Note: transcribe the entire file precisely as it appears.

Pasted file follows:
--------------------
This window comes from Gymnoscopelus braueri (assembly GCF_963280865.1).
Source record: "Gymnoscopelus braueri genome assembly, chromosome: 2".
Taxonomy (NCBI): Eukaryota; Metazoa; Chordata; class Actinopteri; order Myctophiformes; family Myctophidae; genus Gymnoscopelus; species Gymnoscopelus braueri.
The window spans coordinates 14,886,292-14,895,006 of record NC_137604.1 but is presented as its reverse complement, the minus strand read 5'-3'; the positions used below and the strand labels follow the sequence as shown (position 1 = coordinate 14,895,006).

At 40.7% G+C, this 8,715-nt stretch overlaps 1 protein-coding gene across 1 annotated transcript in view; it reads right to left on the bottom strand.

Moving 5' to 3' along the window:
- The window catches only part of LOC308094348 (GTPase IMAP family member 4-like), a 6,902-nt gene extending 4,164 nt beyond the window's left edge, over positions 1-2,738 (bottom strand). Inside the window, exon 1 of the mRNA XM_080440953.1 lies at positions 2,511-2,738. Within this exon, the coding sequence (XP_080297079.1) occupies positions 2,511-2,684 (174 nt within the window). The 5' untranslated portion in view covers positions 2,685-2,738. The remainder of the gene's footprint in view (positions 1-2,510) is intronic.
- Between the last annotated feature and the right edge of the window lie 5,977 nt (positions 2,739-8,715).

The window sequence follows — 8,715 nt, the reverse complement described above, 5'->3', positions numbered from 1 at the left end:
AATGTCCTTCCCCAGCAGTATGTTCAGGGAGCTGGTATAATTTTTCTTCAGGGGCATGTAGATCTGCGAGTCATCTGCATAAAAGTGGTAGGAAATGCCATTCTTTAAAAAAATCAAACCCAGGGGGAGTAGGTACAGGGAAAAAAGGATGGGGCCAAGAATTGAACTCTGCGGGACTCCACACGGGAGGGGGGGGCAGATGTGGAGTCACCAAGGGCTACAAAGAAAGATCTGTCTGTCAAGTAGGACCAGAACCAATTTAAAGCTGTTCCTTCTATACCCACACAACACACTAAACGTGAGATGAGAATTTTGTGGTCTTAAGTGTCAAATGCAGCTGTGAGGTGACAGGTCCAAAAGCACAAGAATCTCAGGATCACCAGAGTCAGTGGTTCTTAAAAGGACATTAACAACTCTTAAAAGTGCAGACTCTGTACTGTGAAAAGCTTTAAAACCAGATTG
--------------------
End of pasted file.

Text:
This window comes from Gymnoscopelus braueri (assembly GCF_963280865.1).
Source record: "Gymnoscopelus braueri genome assembly, chromosome: 2".
Taxonomy (NCBI): Eukaryota; Metazoa; Chordata; class Actinopteri; order Myctophiformes; family Myctophidae; genus Gymnoscopelus; species Gymnoscopelus braueri.
The window spans coordinates 14,886,292-14,895,006 of record NC_137604.1 but is presented as its reverse complement, the minus strand read 5'-3'; the positions used below and the strand labels follow the sequence as shown (position 1 = coordinate 14,895,006).

At 40.7% G+C, this 8,715-nt stretch overlaps 1 protein-coding gene across 1 annotated transcript in view; it reads right to left on the bottom strand.

Moving 5' to 3' along the window:
- The window catches only part of LOC308094348 (GTPase IMAP family member 4-like), a 6,902-nt gene extending 4,164 nt beyond the window's left edge, over positions 1-2,738 (bottom strand). Inside the window, exon 1 of the mRNA XM_080440953.1 lies at positions 2,511-2,738. Within this exon, the coding sequence (XP_080297079.1) occupies positions 2,511-2,684 (174 nt within the window). The 5' untranslated portion in view covers positions 2,685-2,738. The remainder of the gene's footprint in view (positions 1-2,510) is intronic.
- Between the last annotated feature and the right edge of the window lie 5,977 nt (positions 2,739-8,715).

The window sequence follows — 8,715 nt, the reverse complement described above, 5'->3', positions numbered from 1 at the left end:
AATGTCCTTCCCCAGCAGTATGTTCAGGGAGCTGGTATAATTTTTCTTCAGGGGCATGTAGATCTGCGAGTCATCTGCATAAAAGTGGTAGGAAATGCCATTCTTTAAAAAAATCAAACCCAGGGGGAGTAGGTACAGGGAAAAAAGGATGGGGCCAAGAATTGAACTCTGCGGGACTCCACACGGGAGGGGGGGGCAGATGTGGAGTCACCAAGGGCTACAAAGAAAGATCTGTCTGTCAAGTAGGACCAGAACCAATTTAAAGCTGTTCCTTCTATACCCACACAACACACTAAACGTGAGATGAGAATTTTGTGGTCTTAAGTGTCAAATGCAGCTGTGAGGTGACAGGTCCAAAAGCACAAGAATCTCAGGATCACCAGAGTCAGTGGTTCTTAAAAGGACATTAACAACTCTTAAAAGTGCAGACTCTGTACTGTGAAAAGCTTTAAAACCAGATTG